Saturday had me out on 14 901 sharing the day with Roy. For once, we only had 6 on, for one had had to be detached. It seems that a visitor, perhaps over the 40s weekend, had brought their pet along and their pet had had its own pets, some of which stayed behind. Animal fleas don't bite humans unless there's nothing more to their normal diet around, but complaints by a passenger during the week, then a member of staff confirming, had the carriage pulled until the compartment can be treated. It gave us some entertainment, as all our usual stopping points (first fence post past the water tank at Rowsley, the ballast pile by the line at Darley Dale) did not now apply and we had to figure it out where to stop for ourselves. But it did result in us actually standing in the platform at Matlock, instead of almost-a-carriage length out. This meant that passengers, both actual and prospective, could wander over, peer in and ask questions – like -
“What's wrong with Penyghent today?”
“Nothing, it's having a rest in the shed...”
It is not that I particularly mind people assuming that Peak Rail use the same locos every day (after all, currently if it is a steamer it has to be Lord Phil) but I sense the impression that they consider this small blue loco can only be deputising for the big green one out of desperation brought on by mechanical trauma. Ignoring the specialist in Peak Rail's lineside maintenance who admitted to me (with some relish) that he first thought that 901 looked like a box on a flat wagon -
(“Oh, I'll be on the lineside north of Church Lane today” he told me that morning
“I'll have the custard pies ready” I promised, but in the end only dropped him a couple of bottles of water)
- that seemingly knowledgeable persons assume any rigid coupled loco can only be a shunter (and thus, of no interest) saddens me. Where would Flying Scotsman be without side rods? Well yes, I know it is without its rods at the moment and I daresay when they've finally sorted out all the misalignments, cracks and 'running repairs' that they keep uncovering someone'll discover that the side rods have centres out of tolerance and can't be refitted, but anyway, that aside what would it be without side rods? Apart from a 6-2-4? But it all comes back to that hierarchy. At the top of the pile is the express passenger loco, (and there are a disproportionate number of those pottering up and down short preserved lines for which their power, weight and fuel consumption – coal or diesel – is woefully inefficient) then mixed traffic, down through freight haulers and right at the bottom, not just shunters, but industrial shunters. I find myself listing Andrew's collection to visitors and starting with the BR ones, then almost apologetically explaining that the rest are industrials, knowing that to have listed each one by Maker and Type would have had my listener glaze over before I was half-way through.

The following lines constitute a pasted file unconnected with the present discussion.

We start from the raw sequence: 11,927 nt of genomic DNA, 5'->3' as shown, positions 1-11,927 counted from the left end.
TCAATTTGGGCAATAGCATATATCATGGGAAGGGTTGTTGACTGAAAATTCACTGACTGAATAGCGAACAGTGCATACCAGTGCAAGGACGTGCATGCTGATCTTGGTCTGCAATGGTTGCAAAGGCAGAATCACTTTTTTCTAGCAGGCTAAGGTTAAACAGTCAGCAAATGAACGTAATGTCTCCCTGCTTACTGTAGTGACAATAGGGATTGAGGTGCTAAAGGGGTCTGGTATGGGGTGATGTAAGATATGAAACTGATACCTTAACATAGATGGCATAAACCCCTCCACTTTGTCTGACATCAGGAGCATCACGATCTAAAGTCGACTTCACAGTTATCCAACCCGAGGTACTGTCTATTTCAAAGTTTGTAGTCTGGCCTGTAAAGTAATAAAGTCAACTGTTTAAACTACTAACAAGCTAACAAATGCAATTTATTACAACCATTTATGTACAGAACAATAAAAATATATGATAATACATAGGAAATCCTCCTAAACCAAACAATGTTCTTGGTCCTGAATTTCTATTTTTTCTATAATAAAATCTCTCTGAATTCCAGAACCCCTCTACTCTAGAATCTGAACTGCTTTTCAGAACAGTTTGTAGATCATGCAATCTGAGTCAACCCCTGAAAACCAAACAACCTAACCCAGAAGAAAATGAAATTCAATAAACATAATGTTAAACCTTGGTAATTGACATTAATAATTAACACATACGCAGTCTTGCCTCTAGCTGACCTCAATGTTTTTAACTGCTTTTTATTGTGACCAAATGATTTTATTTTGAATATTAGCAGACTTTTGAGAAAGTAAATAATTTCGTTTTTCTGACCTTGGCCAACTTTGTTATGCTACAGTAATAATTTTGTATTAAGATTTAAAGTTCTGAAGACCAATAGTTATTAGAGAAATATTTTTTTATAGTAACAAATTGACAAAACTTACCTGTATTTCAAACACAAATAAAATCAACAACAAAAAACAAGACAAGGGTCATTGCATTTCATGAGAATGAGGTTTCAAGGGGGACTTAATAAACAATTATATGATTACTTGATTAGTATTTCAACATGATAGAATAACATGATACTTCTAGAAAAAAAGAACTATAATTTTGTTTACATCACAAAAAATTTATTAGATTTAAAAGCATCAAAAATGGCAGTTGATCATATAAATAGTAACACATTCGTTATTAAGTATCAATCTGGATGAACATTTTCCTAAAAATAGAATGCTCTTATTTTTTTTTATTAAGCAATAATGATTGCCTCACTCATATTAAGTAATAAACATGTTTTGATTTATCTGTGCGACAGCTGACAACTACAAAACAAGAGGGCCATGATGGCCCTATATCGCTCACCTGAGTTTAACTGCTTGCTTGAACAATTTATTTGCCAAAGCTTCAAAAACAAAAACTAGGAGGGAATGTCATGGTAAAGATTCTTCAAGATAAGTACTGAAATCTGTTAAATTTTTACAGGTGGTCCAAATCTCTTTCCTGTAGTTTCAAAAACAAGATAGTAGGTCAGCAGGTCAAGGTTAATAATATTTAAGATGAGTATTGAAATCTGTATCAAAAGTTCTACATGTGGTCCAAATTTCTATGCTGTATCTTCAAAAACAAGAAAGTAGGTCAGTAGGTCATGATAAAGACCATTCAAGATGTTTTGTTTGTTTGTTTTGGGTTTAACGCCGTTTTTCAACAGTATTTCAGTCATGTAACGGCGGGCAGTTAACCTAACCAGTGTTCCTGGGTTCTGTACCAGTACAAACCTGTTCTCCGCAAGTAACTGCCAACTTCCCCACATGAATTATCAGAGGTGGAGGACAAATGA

While I was winging my merry way betwixt Rowsley and Matlock, Andrew had gone off with the van to Leeds. When we first put an HC into Middleton, we put a quantity of spares into store up there in a container, in support of restoration. With that restoration now to take place at Darley, there seemed little point in leaving them so they have been extricated and brought back. Though the fact that the container is now sadly standing in water has not done some parts much good. Never mind, the two Hudswell buffers can go with the buffer stock in our temporary home at Rowsley, and the other bits we can sort in due course.
Meantime at the end of the day I decided to take 5 minutes to have a look at the overload relays on the Matterson set. I had assumed that the adjustment on the relays, which was calibrated roughly in amps, was a spring return and I could bring one out as a sample to see about sourcing an off-the-shelf replacement. When I unscrewed it however, I discovered I was wrong, and it is what I think used to be termed a “dash pot” in carburettors, or a piston sat in an oil filled cylinder. Since the first I opened up had more oil on top that under the piston, and the second was almost dry, this revelation opens up a new set of possibilities as regards sorting out the overload relays before the return of the man from Allianz. Clearly the oil is intended to prevent the relay tripping at the first surge of current, (which is what's happening now) as the piston is connected to the armature of the coil. If I clean that lot and add fresh oil... Now that's a thought, it would probably say in the instructions to use a “light machine oil” in those halcyon days when everyone had a tin of “3 in 1” on a shelf in their garage for their bikes, lawnmowers, grandfather clocks and such. Well my Dad always did. The operation of the piston is restrained by the oil, so presumably the thicker the oil, the greater the retardation. So maybe EP140, or steam oil, at least until the inspection is out the way!
So what have I to look forward to next week? Three days on the footplate, as 901 is rostered for Tuesday and both days next weekend, and as I have to drive all day Sunday, probably a lecture from someone senior exhorting smooth starts and stops as the Palatine restaurant carriages will be in action. Oh what fun.